How Will Expanded COVID-19 Sick Leave Mandate Impact California Employers?
On Monday, the Assembly Budget Committee will consider a package of COVID-19-related budget legislation proposed by Gov. Newsom including a recently-announced deal between Newsom and the Legislature’s Democratic leaders “to ensure employees continue to have access to COVID-19 supplemental paid sick leave through September 30, 2022.” The Senate is expected to vote on the plan the same day.
The legislation (SB 114 and AB 84) reestablishes a program that expired in September to provide paid sick leave for workers who are unable to work or telework if they are experiencing COVID-19 symptoms or a reaction to a vaccine or booster, or are caring for a family member who is battling COVID-19.
Employers with more than 25 employees would be affected, and eligible employees could receive up to 2 weeks of supplemental sick leave, according to the Senate Budget Committee analysis of the bills. The new law, if enacted, would expire on September 30.
California Chamber of Commerce President and CEO Jennifer Barrera said of the proposal that, “the Governor’s office considerably improved their original proposal to make reinstatement of the leave far more affordable and manageable.”
But the program will not be without additional costs to affected employers. According to Calmatters, under the prior program, businesses “were reimbursed for the supplemental paid leave with a federal tax credit, which is no longer available.” However, businesses will benefit with the restoration of tax credits for research and development and net operating losses, in addition to other additional tax relief.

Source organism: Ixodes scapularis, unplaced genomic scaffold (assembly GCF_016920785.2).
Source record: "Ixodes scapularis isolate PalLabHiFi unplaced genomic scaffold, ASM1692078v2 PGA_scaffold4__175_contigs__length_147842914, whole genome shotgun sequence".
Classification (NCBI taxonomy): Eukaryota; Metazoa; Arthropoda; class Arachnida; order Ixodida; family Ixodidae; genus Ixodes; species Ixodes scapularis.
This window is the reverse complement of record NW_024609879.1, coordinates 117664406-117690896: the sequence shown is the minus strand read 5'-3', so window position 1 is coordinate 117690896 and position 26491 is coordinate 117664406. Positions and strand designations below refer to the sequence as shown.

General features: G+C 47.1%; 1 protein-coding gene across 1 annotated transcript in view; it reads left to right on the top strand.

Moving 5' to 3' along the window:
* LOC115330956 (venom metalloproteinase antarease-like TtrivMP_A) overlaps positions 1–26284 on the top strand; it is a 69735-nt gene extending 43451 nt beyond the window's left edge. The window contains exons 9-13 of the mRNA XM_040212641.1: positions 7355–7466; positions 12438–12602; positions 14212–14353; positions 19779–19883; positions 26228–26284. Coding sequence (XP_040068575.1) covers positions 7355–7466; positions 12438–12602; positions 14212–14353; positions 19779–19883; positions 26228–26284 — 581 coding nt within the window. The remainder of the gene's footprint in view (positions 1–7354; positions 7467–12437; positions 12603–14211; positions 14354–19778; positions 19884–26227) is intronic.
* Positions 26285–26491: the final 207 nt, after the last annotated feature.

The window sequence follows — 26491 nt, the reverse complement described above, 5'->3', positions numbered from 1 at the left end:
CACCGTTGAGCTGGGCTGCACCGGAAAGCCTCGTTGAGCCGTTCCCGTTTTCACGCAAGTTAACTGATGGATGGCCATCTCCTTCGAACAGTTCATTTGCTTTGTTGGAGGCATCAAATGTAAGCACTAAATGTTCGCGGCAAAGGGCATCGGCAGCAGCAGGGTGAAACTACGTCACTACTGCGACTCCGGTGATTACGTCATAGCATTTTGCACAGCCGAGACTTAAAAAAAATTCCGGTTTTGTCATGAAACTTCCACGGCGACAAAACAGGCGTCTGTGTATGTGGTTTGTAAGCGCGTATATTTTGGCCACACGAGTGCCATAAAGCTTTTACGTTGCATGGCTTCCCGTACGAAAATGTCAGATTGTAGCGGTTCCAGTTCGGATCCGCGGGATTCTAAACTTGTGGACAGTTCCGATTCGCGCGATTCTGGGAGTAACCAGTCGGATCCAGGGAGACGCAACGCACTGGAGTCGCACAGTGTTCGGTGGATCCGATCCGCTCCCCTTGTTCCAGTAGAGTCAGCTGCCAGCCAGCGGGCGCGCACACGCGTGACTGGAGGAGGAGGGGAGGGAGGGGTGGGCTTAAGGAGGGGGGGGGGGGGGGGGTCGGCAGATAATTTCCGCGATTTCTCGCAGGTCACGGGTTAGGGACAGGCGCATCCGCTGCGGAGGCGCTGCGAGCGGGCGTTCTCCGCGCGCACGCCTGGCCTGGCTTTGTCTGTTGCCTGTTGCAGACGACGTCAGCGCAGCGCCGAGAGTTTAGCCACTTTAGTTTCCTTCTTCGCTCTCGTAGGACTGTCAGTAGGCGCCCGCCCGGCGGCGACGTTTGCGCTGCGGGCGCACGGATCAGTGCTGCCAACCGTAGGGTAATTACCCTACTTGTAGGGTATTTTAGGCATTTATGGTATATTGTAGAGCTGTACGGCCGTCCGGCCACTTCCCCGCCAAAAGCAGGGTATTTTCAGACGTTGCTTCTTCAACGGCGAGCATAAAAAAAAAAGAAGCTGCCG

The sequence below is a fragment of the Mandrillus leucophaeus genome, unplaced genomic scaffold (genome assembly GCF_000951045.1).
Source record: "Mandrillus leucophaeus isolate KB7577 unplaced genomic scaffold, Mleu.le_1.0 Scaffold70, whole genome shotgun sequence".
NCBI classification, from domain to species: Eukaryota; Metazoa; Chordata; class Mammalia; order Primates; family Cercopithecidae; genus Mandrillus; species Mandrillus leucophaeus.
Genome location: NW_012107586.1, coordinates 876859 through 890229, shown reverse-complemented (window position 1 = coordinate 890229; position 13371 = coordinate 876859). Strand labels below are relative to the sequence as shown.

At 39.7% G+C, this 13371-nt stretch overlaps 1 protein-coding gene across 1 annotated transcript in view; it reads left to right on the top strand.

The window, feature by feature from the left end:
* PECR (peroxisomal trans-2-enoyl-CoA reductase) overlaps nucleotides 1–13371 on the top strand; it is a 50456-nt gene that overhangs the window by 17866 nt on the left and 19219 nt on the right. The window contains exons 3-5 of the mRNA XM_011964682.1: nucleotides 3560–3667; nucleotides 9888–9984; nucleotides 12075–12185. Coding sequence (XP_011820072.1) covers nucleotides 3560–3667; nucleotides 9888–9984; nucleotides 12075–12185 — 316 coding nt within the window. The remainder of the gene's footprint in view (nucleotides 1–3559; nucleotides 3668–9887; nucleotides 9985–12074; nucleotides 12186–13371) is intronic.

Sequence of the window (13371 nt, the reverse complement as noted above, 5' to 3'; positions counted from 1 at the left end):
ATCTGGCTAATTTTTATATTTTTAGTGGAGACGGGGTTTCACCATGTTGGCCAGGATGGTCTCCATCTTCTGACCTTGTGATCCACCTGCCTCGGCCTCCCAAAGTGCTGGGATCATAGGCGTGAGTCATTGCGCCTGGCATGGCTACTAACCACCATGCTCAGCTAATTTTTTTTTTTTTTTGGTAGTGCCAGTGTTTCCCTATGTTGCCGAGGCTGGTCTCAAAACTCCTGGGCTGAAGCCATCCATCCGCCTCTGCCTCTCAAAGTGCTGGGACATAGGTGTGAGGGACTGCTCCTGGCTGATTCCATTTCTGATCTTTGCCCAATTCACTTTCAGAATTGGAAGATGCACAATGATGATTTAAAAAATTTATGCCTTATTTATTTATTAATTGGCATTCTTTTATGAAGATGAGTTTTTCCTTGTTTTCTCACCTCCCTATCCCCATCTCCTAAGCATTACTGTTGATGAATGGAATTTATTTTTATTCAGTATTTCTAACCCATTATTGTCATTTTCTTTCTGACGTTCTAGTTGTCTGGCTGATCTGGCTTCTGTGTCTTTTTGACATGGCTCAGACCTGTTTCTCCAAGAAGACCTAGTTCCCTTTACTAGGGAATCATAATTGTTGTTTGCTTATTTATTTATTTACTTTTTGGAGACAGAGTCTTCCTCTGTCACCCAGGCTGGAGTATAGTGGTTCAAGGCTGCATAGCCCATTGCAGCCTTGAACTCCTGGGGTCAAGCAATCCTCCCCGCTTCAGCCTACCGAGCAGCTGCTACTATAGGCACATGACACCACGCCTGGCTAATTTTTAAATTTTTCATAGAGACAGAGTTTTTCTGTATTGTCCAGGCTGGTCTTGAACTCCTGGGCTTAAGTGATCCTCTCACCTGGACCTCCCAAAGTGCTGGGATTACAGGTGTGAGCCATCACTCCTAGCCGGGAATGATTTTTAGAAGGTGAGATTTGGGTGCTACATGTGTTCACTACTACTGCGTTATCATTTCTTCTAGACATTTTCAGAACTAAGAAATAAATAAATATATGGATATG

Commenting on past efforts to expand paid sick leave in California in the wake of the pandemic, PRI senior fellow in business and economics Dr. Wayne Winegarden argued that, “increasing costs on businesses is exactly the wrong policy response.”
“California’s government,” he said, “should be finding ways to reduce the regulatory burdens on firms to encourage greater economic activity and faster job growth.”
Winegarden has documented in the latest paper in the Breaking Down Barriers to Opportunity series that many government regulations adopted in response to the COVID-19 pandemic have worsened the government-created obstacles to prosperity that entrepreneurs faced before the pandemic.
While this latest proposal is a compromise, expanding paid leave will have an impact on employers and employees alike.
A National Bureau of Economic Research report on the impact of state sick pay mandates on employers found that employer sick leave costs rose by 21 cents per hour for workers upon receiving new mandated sick leave benefits. Newly-covered employees take off almost two additional sick days per year, the report found.
Heritage Foundation research fellow Rachel Greszler notes that, “even if it’s temporary, (mandating paid sick leave) could further damage businesses harmed by the virus, and hurt the very workers it’s meant to help.”
Using the analogy of a laundromat with 5 workers with two out sick for 15 days due to COVID-19, Greszler argues that “paying the sick workers, paying overtime to other workers and hiring a temporary worker could mean that the business can’t make payroll or pay its bills . . . (and) the incentive would be to lay off the sick workers.”
Sacramento would be wise to remember this analogy when the calls inevitably come later this year to extend this “temporary” paid sick leave expansion even longer.
Tim Anaya is the Pacific Research Institute’s senior director of communications and the Sacramento office.